Overview

Comprehensive Description

Biology

Inhabits the outer continental shelf (Ref. 30573). Known only from the holotype. The presence of a very thin-walled, large egg-case in each uterus of the holotype suggests that the species may be ovoviviparous, and presumably have had two young in a litter (Ref. 244). Experts classify this species as oviparous (Ref. 50449). Its large mouth, small teeth, and large pharynx with gillraker papillae might allow it to feed on very small invertebrates, according to S. Springer.
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Distribution

Range Description

Western Indian Ocean: Somalia (Compagno in prep). Type locality is Southwest of Cape Guardafui, Somalia (Springer 1968).
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Western Indian Ocean: off Somalia.
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Off Somalia.
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Physical Description

Size

Max. size

46 cm TL (female)
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Diagnostic Description

Description

Known only from the holotype. The presence of a very thin-walled, large egg-case in each uterus of the holotype suggests that the species may be ovoviviparous, and presumably have had two young in a litter. Its large mouth, small teeth, and large pharynx with gillraker papillae might allow it to feed on very small invertebrates, according to S. Springer.
  • Anon. (1996). FishBase 96 [CD-ROM]. ICLARM: Los Baños, Philippines. 1 cd-rom pp.
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Type Information

Holotype for Ctenacis fehlmanni
Catalog Number: USNM 202969
Collection: Smithsonian Institution, National Museum of Natural History, Department of Vertebrate Zoology, Division of Fishes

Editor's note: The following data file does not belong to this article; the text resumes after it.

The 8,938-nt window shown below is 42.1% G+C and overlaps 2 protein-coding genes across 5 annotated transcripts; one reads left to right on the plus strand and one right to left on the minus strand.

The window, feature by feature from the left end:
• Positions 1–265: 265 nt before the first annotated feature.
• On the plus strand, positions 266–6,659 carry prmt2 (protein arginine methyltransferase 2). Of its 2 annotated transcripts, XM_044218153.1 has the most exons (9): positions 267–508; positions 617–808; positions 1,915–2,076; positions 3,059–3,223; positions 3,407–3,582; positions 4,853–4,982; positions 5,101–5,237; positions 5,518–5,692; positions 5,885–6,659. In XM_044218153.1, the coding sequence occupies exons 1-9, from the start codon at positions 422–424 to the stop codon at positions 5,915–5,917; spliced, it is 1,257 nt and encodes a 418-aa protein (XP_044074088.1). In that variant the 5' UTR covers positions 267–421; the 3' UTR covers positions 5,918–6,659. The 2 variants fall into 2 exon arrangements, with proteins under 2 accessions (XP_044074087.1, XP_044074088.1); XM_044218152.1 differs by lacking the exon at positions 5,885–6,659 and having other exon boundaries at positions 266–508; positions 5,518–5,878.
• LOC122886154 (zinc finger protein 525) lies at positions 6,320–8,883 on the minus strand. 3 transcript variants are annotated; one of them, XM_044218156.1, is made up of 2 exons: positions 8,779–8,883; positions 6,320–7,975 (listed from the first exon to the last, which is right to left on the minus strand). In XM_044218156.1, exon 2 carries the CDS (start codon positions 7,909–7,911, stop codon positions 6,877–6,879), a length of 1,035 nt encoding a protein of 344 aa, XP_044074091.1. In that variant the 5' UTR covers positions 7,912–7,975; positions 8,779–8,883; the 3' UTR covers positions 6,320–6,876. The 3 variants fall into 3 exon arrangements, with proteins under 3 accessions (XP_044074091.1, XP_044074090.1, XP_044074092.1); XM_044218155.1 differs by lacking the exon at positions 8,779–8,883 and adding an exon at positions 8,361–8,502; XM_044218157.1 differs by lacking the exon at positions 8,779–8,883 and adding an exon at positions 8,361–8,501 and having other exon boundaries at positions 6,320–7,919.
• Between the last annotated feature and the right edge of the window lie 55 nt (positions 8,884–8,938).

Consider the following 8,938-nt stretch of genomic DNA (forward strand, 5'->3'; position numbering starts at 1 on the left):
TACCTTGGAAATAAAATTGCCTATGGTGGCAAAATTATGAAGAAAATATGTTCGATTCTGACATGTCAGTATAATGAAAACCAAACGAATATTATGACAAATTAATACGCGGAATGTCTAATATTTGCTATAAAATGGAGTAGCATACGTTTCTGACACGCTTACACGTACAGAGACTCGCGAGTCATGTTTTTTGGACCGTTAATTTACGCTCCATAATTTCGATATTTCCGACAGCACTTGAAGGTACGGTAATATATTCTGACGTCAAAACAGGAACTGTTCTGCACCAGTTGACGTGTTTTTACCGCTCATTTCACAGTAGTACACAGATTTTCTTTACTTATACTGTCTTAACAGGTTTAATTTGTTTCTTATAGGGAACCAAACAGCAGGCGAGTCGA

Collector(s): E. Chin et al.
Year Collected: 1964
Locality: Somali Coast, Somalia, Indian
Depth (m): 75 to 175
Vessel: Anton Bruun
  • Holotype: Springer, S. 1968. Proceedings of the Biological Society of Washington. 81 (56): 614, figs. 1-4, 5c.
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Ecology

Habitat

Habitat and Ecology

Habitat and Ecology
This species is found on the outer continental shelf, where it is thought to occur from 70?170 m depth (Springer 1968).

Maximum total length (TL) is reported at 46 cm (Compagno et al. 2005). The mode of development of this species is uncertain, though the presence of a very thin-walled (rather than thick-walled) large egg-case in each uterus of the holotype suggests that the species may be ovoviviparous rather than oviparous, and if this is the case, the holotype is thought to have had two young in a litter (Compagno 1984).

Systems
  • Marine
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Environment

demersal; marine; depth range 70 - 170 m (Ref. 10004)
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Depth: 70 - 170m.
From 70 to 170 meters.

Habitat: demersal.
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Trophic Strategy

Inhabits the outer continental shelf. Known only from the holotype. Its large mouth, small teeth, and large pharynx with gillraker papillae might allow it to feed on very small invertebrates, according to S. Springer.
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Life History and Behavior

Life Cycle